POP GOES THE WEASEL by Albert Jack
â€śFor all of us, the first things we are taught, after learning how to talk, are nursery rhymes. Hence, by the time we are adults, we will know the words to hundreds of them without ever being aware of their meaning or real importance. And they are important, in myview, because many of them tell the true tale of some of historyâ€™s darkest or most tragic events.â€ť
Review by Poornima Apte (NOV 26, 2009)
One of my earliest childhood memories involves singing â€śRing-A-Ring Oâ€™ Rosesâ€ť with some fellow kindergarteners. We assumed the rhyme was some general gibberish especially because in our modified version it became â€śRing Around the Rosesâ€ť and we substituted â€śHushaa Hooshaâ€ť for the actual â€śAtishoo, Atishoo.â€ť Many years later, I found out that the rhyme might have a darker connation with it signifying people collapsing to the plague.
In his fun and fascinating book, Pop Goes the Weasel: The Secret Meanings of Nursery Rhymes, writer Albert Jack found that the darker meaning to the rhyme was speculative at best (since the symptoms described didnâ€™t actually match the symptoms of the disease) and that research showed that the rhyme is in fact just a harmless childrenâ€™s party game.
On the other hand, quite a few other seemingly innocuous rhymes actually have dark underlying meaningsâ€”many denoting significant historical events. Jack has done the groundwork for many of these in his entertaining book. For example, â€śBaa Baa Black Sheepâ€ť was actually a lament about a wool tax levied by King Edward I in 1275.
Recently, the BBC was under fire for changing the words of Humpty Dumpty on a childrenâ€™s program to make the ending more kid-friendly. The revised version had â€śall the kingâ€™s horses and all the kingâ€™s menâ€ť managing to put Humpty Dumpty back together again. This rewriting has created a mini uproar over just how far tales can be watered down for childrenâ€™s consumption. If the players in this controversy had all read Albert Jackâ€™s entertaining book, maybe they wouldnâ€™t have been in such a rush to put Humpty Dumpty back together again. Because, as it turns out, â€śHumpty Dumptyâ€ť was actually a weapon of mass destructionâ€”a cannon. Now that is the sort of thing that makes for a good dose of old-fashioned British irony.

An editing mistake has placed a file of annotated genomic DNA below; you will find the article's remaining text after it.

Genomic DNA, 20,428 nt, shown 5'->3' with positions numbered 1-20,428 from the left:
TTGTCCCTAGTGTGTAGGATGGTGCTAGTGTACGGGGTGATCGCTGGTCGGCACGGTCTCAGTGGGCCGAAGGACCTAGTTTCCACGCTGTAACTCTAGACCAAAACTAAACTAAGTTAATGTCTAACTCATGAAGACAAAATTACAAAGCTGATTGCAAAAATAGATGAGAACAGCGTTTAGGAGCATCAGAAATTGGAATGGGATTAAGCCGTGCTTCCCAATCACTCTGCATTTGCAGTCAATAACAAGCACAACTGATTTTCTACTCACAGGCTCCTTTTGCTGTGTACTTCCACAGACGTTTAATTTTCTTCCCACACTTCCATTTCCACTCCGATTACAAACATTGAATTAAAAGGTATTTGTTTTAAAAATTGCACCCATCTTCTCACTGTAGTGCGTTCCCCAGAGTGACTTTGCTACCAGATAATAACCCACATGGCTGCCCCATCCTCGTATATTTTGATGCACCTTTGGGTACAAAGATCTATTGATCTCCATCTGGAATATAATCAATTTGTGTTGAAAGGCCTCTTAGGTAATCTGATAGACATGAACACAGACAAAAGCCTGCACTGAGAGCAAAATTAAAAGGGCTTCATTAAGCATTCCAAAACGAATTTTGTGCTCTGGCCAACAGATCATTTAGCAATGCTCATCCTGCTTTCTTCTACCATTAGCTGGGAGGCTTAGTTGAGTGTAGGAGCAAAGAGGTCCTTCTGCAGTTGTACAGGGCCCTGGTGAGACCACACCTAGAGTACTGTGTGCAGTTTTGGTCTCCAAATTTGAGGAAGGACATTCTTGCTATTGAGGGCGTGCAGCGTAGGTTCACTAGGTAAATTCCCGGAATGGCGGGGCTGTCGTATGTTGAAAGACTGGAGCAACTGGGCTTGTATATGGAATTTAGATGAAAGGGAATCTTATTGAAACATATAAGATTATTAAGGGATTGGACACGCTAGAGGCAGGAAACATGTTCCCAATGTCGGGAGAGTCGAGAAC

The details of this history and many others are fun to unearth and make for entertaining reading. In the bookâ€™s introduction, Jack makes the point that the rhymes are a part of history and should therefore be treasured. He also points out that they were a means of communication coded to be not noticeable as they were passed around under oppressive regimes and climates. If that is indeed the case, one wonders if the people in the olden days didnâ€™t have as much trouble decoding the true meanings of the rhymes almost as much as we do now. After all it takes a leap of imagination to go from:
Baa, baa, black sheep.
Have you any wool?
Yes, sir, yes, sir,
Three bags full:
One for the master,
One for the dame,
And one for the little boy
Who lives down the lane.
to interpreting the verse as a tax levied on wool, does it not?
Also, while the book is quite fascinating, I am not sure how many Americansâ€”except for the die-hard enthusiastsâ€”will be able to relate to the history of ancient England to truly appreciate all the layers of history tucked into these rhymes. Incidentally, there is a cool aside in here about how â€śThe Star-Spangled Bannerâ€ť started out as a drinking song in eighteenth-century London.
Pop Goes the Weasel makes for good readingâ€”maybe not at a stretchâ€”but for occasional foraging. In that sense a coffee table format for the book would have been even better, but this one will do just as well. Itâ€™s an entertaining read especially for trivia lovers.
It is in here for example, that you will learn that the famous two-fingered â€śVâ€ť sign for victory evolved from the gestures of archers fighting at the Battle of Agincourt in 1415. â€śThe myth claims that when the French captured English archers, they cut off the two fingers used to pull back the bowstring to ensure they could no longer use their bows against them. As a result, those who had not been handicapped in this way would show their defiance by waving two fingers to their enemy, illustrating they were still capable of beating them,â€ť Jack writes.
It is quite evident from this one piece of trivia that Jackâ€™s research leads him to some pretty dark material. Itâ€™s still pretty cool though. As my 12-year-old daughterâ€”who also liked the bookâ€”put it: â€śItâ€™s full of random, awesome facts.â€ť I agree.
|AMAZON READER RATING:||from x readers (not yet rated)|
|PUBLISHER:||Perigee Trade (September 29, 2009)|
|AMAZON PAGE:||Pop Goes the Weasel: the Secret Meanings of Nursery Rhymes|
|AUTHOR WEBSITE:||Albert Jack|
|EXTRAS:||Penguin interview with Albert Jack|
|MORE ON MOSTLYFICTION:||Creative use of Nursery Rhymes…
The Big Over Easy by Jasper Fforde
- Red Herrings and White Elephants: The Origins of the Phrases We Use Every Day (2004)
- Shaggy Dogs and Black Sheep: The Origins of Even More Phrases We Use Every Day (2005)
- Loch Ness Monsters & Raining Dogs: The World’s Most Puzzling Mysteries Solved (2008)
- Phantom Hitchhikers and Decoy Ducks: The Strange Stories Behind Urban Legends (2008)
- The Old Dog and Duck: the Secret Meaning of Pub Names (September 2009)
- Pop Goes the Weasel: The Secret Meaning of Nursery Rhymes (September 2009)